For the third time in four years, developer AvalonBay is taking the town of Princeton to court regarding the Witherspoon Street apartment project.
AvalonBay contends that Prineton has reneged on its contract with the developer to limit the affordable housing deed restrictions for the development to 30 years.
In the developer’s agreement drafted by the town’s lawyer and signed by the town and AvalonBay last year, both parties agreed to a 30-year deed restriction for the 56 affordable housing units that will be part of the 280-apartment project.
Under the affordable housing ordinance for the former Princeton Borough, new rental housing was required to be affordable housing for 30 years also.
In recent months, the town has demanded that the deed restriction for the affordable units state that the affordable housing restrictions can stay in place for 30 years or longer, if the town so chooses, allowing the town to possibly extend the number of years at its discretion.
AvalonBay refused, citing the existing developer’s agreement and the Princeton Borough regulations.
At the end of April, the lawyer for the town told AvalonBay in a letter that no building permits would be issued unless AvalonBay agreed to the deed restrictions of “at least” 30 years or more.
In order to keep the project moving, AvalonBay submitted the deed restriction “under protest and duress” and said the company reserved the right to legally challenge the deed restriction.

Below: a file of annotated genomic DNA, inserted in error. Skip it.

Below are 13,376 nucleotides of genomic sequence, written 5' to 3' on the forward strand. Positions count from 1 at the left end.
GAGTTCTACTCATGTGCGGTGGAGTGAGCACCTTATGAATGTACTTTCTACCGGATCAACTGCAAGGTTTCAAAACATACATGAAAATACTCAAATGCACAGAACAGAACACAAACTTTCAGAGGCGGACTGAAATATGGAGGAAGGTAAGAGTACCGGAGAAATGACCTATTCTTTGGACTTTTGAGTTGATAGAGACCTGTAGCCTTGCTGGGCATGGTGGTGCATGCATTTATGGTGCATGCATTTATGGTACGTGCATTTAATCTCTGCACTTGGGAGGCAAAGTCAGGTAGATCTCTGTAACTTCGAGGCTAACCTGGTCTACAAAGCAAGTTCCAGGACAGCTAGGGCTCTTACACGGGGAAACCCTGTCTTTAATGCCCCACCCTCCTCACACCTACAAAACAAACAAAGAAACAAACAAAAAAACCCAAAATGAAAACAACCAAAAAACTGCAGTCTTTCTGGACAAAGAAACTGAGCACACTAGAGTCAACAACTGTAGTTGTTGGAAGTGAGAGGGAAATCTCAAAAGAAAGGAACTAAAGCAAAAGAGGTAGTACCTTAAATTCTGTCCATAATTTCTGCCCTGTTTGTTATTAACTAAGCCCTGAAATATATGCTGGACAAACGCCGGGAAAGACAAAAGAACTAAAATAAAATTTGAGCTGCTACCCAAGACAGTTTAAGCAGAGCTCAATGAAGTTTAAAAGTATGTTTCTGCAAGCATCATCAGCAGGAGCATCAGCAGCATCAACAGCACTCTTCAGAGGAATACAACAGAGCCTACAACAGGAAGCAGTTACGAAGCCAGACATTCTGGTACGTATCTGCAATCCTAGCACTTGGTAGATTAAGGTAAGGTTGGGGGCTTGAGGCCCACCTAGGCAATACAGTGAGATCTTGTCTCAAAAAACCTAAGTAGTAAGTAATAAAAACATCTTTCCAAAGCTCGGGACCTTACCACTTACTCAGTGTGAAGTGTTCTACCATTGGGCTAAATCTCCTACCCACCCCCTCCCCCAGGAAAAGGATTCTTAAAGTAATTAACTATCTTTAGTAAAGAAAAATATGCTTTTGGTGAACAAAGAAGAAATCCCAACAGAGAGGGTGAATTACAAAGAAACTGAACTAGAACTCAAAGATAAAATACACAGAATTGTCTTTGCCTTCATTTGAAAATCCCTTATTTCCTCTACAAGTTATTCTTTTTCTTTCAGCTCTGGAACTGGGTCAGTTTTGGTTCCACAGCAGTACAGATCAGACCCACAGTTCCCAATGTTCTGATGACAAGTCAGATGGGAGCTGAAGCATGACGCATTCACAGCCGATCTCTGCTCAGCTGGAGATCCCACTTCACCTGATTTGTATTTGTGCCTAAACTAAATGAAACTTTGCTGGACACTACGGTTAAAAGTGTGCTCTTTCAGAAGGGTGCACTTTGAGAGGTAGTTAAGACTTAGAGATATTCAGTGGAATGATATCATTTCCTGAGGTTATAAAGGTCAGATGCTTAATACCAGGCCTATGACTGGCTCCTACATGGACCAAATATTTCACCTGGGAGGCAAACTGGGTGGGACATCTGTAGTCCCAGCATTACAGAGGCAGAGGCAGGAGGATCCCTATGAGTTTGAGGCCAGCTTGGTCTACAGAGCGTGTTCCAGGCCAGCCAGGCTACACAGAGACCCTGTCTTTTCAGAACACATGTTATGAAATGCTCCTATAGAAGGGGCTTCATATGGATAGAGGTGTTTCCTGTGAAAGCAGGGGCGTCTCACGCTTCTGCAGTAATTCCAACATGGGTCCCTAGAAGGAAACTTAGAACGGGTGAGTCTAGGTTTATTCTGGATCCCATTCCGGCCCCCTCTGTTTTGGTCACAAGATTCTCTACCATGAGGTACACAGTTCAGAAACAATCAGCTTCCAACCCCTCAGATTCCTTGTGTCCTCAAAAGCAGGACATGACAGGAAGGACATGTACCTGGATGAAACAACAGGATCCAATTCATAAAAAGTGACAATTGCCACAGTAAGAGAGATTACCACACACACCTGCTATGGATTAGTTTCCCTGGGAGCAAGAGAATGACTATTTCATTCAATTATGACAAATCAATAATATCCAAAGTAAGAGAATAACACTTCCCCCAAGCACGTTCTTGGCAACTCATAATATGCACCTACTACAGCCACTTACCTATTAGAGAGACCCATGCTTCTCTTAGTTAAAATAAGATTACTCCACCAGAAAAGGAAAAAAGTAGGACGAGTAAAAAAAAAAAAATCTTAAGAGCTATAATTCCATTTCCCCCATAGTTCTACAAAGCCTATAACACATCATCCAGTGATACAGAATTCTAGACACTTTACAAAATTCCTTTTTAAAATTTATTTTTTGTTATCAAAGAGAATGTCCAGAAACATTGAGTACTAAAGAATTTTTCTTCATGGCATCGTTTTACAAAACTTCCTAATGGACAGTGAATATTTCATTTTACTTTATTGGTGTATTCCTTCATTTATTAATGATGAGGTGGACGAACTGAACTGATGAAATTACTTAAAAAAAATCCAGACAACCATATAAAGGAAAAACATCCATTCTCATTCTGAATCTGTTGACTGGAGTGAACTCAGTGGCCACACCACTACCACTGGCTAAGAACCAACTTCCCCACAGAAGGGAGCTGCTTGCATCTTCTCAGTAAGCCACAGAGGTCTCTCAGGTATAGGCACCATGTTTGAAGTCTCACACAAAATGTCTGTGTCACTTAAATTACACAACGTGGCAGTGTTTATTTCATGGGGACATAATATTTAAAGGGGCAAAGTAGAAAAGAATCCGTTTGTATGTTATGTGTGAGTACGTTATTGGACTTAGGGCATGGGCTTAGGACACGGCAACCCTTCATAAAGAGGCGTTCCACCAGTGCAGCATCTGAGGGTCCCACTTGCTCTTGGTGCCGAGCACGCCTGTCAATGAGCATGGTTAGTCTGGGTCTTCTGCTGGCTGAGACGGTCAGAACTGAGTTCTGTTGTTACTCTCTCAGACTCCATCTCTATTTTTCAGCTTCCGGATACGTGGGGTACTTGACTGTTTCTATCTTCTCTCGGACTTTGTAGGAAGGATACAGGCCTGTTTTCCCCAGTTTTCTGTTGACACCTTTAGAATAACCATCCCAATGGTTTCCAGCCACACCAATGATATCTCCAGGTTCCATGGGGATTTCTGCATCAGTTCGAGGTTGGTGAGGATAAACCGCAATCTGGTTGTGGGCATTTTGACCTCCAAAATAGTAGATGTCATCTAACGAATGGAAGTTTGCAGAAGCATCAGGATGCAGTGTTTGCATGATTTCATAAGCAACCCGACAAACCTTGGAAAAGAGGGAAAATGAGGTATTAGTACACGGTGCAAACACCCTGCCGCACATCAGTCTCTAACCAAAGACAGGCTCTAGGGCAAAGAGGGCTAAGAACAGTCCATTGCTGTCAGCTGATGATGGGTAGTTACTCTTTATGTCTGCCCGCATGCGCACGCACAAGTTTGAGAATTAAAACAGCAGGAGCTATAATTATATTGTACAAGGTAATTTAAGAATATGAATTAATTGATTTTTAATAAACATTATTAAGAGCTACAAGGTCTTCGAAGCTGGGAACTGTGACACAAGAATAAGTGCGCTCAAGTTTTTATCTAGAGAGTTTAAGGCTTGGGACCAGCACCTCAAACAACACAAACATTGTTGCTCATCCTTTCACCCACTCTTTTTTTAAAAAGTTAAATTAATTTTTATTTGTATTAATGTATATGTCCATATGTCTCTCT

AvalonBay argues in the lawsuit that there has been no urgent need to delay the project because construction will take 18 months to complete.
“Princeton’s insistence that dispute be resolved immediately is not based on any legitimate project-related concern,” reads the lawsuit.
In a May 5 letter, the attorney for the planning board said the signed deed restriction was a condition of the planning board’s approval, and thus permits could not be issued until the deed restriction was signed.
Footings and foundation permits have since been issued for AvalonBay, but no other building permits have been issued yet.
AvalonBay argues that the town is being arbitrary, capricious and unreasonable in its demands. The changes, the company argues, would cost AvalonBay millions of dollars in future rent.
According to correspondence included in the lawsuit, the town contends that the state’s Uniform Housing Affordability Control regulations supercede any town ordinance or contract with AvalonBay and allow the town to include the language “at least 30 years” in the deed and extend the number of years for the affordable unit deed restrictions. The Princeton Planning Board’s approval of the project was subject to Uniform Housing Affordability Control regulations.
It is unclear why the town did not include that wording in the developer’s agreement contract that was signed by the town and AvalonBay.
Mayor Liz Lempert, the Princeton Council, the town, and the Princeton Planning Board are named in the lawsuit. AvalonBay is seeking a judgment against the town, attorney fees, and court costs.